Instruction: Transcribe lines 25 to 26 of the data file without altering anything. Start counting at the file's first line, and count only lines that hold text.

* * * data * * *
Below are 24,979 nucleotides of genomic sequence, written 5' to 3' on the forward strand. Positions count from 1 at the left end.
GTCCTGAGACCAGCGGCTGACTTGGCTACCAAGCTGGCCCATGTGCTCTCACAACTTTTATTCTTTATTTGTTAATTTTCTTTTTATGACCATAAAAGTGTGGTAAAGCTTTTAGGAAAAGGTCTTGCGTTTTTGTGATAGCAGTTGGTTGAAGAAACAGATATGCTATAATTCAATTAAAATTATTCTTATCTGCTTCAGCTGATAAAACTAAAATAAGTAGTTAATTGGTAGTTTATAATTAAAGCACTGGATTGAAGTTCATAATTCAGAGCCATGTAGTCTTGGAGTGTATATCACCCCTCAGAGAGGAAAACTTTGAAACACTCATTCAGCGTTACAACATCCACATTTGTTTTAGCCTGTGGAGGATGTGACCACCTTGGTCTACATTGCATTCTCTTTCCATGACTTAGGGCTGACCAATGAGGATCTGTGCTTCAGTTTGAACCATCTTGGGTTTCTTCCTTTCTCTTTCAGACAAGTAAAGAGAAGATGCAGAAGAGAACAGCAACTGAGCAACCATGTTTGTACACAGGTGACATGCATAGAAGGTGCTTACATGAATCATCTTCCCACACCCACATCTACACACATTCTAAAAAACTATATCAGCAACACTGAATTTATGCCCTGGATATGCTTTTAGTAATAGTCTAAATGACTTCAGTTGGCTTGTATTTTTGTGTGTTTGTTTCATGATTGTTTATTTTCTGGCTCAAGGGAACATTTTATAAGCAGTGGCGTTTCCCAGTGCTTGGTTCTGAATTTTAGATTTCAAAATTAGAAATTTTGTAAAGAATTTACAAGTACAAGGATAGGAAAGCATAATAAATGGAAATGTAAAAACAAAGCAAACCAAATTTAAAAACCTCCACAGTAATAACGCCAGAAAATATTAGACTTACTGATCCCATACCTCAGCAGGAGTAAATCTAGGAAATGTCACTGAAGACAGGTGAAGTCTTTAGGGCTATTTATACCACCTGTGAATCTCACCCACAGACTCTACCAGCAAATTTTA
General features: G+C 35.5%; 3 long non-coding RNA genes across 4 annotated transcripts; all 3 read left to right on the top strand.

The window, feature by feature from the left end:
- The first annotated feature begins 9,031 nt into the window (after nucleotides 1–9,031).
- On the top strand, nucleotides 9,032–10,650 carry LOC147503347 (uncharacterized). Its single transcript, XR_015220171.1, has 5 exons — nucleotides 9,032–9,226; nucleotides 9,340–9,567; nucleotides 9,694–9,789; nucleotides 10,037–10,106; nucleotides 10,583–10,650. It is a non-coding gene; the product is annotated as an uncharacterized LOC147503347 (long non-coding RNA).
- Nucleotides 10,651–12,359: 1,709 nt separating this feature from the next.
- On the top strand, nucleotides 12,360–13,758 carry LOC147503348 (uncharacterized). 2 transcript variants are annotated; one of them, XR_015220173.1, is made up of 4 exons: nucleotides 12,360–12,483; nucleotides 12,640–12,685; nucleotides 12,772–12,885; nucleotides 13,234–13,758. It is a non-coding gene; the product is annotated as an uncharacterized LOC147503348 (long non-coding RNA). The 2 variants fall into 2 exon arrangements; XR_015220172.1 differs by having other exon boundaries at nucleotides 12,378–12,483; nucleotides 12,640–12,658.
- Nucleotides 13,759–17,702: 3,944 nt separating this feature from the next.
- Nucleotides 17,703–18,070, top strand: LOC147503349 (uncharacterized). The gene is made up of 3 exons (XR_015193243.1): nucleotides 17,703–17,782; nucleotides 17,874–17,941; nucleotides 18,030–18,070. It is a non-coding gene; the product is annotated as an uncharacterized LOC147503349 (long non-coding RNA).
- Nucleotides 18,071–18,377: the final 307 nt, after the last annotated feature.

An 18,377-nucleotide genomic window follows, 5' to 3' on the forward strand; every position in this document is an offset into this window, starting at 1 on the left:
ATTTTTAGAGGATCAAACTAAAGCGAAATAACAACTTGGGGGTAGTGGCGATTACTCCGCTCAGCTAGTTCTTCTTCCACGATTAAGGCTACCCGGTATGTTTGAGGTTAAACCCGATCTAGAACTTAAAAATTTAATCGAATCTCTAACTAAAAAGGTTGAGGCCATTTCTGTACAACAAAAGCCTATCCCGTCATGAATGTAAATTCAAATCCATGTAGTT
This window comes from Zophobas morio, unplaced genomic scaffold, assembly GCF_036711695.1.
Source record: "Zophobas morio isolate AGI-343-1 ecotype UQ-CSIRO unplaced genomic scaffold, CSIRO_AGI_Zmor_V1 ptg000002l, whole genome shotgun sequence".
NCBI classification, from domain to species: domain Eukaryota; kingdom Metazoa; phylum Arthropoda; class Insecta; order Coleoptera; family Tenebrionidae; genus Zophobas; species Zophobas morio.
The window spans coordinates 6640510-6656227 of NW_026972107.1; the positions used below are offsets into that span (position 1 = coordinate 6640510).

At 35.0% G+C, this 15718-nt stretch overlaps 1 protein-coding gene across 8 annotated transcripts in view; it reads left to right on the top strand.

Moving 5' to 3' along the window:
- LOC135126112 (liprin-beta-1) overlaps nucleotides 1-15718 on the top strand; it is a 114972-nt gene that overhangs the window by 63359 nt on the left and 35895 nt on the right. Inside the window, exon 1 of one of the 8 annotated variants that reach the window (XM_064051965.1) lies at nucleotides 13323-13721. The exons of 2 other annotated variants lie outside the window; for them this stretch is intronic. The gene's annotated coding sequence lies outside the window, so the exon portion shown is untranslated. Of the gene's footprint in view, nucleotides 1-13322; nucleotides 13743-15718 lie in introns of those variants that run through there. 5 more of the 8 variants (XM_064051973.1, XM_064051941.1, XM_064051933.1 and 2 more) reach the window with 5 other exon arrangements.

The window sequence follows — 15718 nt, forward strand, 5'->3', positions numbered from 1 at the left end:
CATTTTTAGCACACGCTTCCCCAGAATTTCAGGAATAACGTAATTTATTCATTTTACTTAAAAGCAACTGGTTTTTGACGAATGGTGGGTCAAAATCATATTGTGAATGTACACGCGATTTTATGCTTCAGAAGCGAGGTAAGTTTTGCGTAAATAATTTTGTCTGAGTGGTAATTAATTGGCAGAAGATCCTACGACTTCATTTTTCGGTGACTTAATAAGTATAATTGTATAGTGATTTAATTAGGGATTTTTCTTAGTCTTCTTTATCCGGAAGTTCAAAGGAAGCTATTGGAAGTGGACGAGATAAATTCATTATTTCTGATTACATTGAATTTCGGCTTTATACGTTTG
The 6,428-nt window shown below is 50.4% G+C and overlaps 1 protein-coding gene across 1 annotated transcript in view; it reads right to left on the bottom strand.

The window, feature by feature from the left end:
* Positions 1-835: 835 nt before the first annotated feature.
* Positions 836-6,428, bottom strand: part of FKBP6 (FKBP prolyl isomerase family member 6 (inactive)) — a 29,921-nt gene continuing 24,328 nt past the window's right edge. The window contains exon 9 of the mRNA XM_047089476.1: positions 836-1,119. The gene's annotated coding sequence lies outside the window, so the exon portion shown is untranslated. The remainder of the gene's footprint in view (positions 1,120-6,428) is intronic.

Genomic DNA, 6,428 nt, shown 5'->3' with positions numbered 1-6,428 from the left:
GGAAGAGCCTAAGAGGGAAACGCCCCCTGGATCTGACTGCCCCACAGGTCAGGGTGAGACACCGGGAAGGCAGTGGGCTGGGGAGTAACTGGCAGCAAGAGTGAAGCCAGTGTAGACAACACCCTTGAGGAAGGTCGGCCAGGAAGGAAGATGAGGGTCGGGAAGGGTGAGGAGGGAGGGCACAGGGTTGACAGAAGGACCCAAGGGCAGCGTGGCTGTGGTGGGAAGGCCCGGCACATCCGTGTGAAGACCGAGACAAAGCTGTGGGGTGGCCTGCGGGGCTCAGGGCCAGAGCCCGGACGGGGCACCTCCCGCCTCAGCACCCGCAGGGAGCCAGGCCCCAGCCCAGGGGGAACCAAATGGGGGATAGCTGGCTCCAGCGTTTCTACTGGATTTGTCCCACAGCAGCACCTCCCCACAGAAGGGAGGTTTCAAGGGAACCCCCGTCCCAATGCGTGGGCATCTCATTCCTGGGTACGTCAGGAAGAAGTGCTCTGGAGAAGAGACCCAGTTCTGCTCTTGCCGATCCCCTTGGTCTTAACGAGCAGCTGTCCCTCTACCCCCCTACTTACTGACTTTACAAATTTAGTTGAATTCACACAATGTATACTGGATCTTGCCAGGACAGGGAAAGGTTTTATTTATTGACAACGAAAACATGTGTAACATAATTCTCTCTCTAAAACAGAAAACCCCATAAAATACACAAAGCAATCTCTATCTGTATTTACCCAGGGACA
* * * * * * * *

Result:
* Positions 1-835: 835 nt before the first annotated feature.
* Positions 836-6,428, bottom strand: part of FKBP6 (FKBP prolyl isomerase family member 6 (inactive)) — a 29,921-nt gene continuing 24,328 nt past the window's right edge. The window contains exon 9 of the mRNA XM_047089476.1: positions 836-1,119. The gene's annotated coding sequence lies outside the window, so the exon portion shown is untranslated. The remainder of the gene's footprint in view (positions 1,120-6,428) is intronic.